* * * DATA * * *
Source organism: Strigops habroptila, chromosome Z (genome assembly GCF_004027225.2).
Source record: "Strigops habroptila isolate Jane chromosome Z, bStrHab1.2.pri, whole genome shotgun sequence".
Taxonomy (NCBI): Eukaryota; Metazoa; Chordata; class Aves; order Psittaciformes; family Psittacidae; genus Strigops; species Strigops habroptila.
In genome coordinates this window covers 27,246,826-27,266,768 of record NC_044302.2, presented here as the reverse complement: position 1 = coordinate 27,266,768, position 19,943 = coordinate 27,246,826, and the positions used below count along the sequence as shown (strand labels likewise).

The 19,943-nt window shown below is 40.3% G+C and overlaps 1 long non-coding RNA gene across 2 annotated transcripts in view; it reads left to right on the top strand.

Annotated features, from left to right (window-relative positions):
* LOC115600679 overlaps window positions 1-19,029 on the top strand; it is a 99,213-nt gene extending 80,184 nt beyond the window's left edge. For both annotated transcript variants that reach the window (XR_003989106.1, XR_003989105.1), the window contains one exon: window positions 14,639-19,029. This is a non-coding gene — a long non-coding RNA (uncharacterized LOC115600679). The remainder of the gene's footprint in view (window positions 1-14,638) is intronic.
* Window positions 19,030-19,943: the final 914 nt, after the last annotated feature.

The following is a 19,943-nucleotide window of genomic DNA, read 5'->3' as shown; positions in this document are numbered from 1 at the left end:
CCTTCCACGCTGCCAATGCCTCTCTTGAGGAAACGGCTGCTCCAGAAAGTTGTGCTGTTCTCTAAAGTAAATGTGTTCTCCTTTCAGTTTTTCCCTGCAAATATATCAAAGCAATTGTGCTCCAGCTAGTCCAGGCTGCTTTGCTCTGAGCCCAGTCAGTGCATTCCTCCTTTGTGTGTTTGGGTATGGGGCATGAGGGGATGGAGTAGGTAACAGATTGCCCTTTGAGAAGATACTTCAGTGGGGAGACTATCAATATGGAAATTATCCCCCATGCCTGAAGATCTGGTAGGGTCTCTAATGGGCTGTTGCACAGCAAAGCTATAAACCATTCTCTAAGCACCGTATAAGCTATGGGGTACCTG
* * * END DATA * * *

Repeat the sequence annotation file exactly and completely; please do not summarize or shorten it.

Source organism: Strigops habroptila, chromosome Z (genome assembly GCF_004027225.2).
Source record: "Strigops habroptila isolate Jane chromosome Z, bStrHab1.2.pri, whole genome shotgun sequence".
Taxonomy (NCBI): Eukaryota; Metazoa; Chordata; class Aves; order Psittaciformes; family Psittacidae; genus Strigops; species Strigops habroptila.
In genome coordinates this window covers 27,246,826-27,266,768 of record NC_044302.2, presented here as the reverse complement: position 1 = coordinate 27,266,768, position 19,943 = coordinate 27,246,826, and the positions used below count along the sequence as shown (strand labels likewise).

The 19,943-nt window shown below is 40.3% G+C and overlaps 1 long non-coding RNA gene across 2 annotated transcripts in view; it reads left to right on the top strand.

Annotated features, from left to right (window-relative positions):
* LOC115600679 overlaps window positions 1-19,029 on the top strand; it is a 99,213-nt gene extending 80,184 nt beyond the window's left edge. For both annotated transcript variants that reach the window (XR_003989106.1, XR_003989105.1), the window contains one exon: window positions 14,639-19,029. This is a non-coding gene — a long non-coding RNA (uncharacterized LOC115600679). The remainder of the gene's footprint in view (window positions 1-14,638) is intronic.
* Window positions 19,030-19,943: the final 914 nt, after the last annotated feature.

The following is a 19,943-nucleotide window of genomic DNA, read 5'->3' as shown; positions in this document are numbered from 1 at the left end:
CCTTCCACGCTGCCAATGCCTCTCTTGAGGAAACGGCTGCTCCAGAAAGTTGTGCTGTTCTCTAAAGTAAATGTGTTCTCCTTTCAGTTTTTCCCTGCAAATATATCAAAGCAATTGTGCTCCAGCTAGTCCAGGCTGCTTTGCTCTGAGCCCAGTCAGTGCATTCCTCCTTTGTGTGTTTGGGTATGGGGCATGAGGGGATGGAGTAGGTAACAGATTGCCCTTTGAGAAGATACTTCAGTGGGGAGACTATCAATATGGAAATTATCCCCCATGCCTGAAGATCTGGTAGGGTCTCTAATGGGCTGTTGCACAGCAAAGCTATAAACCATTCTCTAAGCACCGTATAAGCTATGGGGTACCTG